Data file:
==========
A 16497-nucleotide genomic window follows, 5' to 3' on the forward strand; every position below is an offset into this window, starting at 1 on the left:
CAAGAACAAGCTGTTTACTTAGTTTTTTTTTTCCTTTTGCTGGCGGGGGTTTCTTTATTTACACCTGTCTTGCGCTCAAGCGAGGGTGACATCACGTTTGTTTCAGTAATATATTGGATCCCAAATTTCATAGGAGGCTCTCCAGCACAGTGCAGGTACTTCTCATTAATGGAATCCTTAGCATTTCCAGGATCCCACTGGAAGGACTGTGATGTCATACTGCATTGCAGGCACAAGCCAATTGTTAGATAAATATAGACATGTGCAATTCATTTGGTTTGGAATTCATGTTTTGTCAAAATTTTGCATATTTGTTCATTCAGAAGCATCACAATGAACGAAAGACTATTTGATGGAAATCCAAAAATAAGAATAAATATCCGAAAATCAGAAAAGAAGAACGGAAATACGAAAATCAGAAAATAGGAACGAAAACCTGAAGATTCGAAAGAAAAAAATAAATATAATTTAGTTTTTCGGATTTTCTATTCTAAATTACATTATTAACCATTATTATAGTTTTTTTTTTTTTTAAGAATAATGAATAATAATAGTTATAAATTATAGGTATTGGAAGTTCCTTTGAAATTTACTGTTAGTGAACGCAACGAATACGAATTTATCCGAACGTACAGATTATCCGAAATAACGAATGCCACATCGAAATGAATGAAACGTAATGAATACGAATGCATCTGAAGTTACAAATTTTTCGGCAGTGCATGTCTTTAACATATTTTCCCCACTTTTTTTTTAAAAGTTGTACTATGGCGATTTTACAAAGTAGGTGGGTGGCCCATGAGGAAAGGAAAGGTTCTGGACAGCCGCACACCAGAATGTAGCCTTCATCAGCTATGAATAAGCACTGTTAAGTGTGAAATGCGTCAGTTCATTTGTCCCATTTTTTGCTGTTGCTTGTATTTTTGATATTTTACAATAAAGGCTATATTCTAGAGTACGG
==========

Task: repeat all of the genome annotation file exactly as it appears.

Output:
A 16497-nucleotide genomic window follows, 5' to 3' on the forward strand; every position below is an offset into this window, starting at 1 on the left:
CAAGAACAAGCTGTTTACTTAGTTTTTTTTTTCCTTTTGCTGGCGGGGGTTTCTTTATTTACACCTGTCTTGCGCTCAAGCGAGGGTGACATCACGTTTGTTTCAGTAATATATTGGATCCCAAATTTCATAGGAGGCTCTCCAGCACAGTGCAGGTACTTCTCATTAATGGAATCCTTAGCATTTCCAGGATCCCACTGGAAGGACTGTGATGTCATACTGCATTGCAGGCACAAGCCAATTGTTAGATAAATATAGACATGTGCAATTCATTTGGTTTGGAATTCATGTTTTGTCAAAATTTTGCATATTTGTTCATTCAGAAGCATCACAATGAACGAAAGACTATTTGATGGAAATCCAAAAATAAGAATAAATATCCGAAAATCAGAAAAGAAGAACGGAAATACGAAAATCAGAAAATAGGAACGAAAACCTGAAGATTCGAAAGAAAAAAATAAATATAATTTAGTTTTTCGGATTTTCTATTCTAAATTACATTATTAACCATTATTATAGTTTTTTTTTTTTTTAAGAATAATGAATAATAATAGTTATAAATTATAGGTATTGGAAGTTCCTTTGAAATTTACTGTTAGTGAACGCAACGAATACGAATTTATCCGAACGTACAGATTATCCGAAATAACGAATGCCACATCGAAATGAATGAAACGTAATGAATACGAATGCATCTGAAGTTACAAATTTTTCGGCAGTGCATGTCTTTAACATATTTTCCCCACTTTTTTTTTAAAAGTTGTACTATGGCGATTTTACAAAGTAGGTGGGTGGCCCATGAGGAAAGGAAAGGTTCTGGACAGCCGCACACCAGAATGTAGCCTTCATCAGCTATGAATAAGCACTGTTAAGTGTGAAATGCGTCAGTTCATTTGTCCCATTTTTTGCTGTTGCTTGTATTTTTGATATTTTACAATAAAGGCTATATTCTAGAGTACGG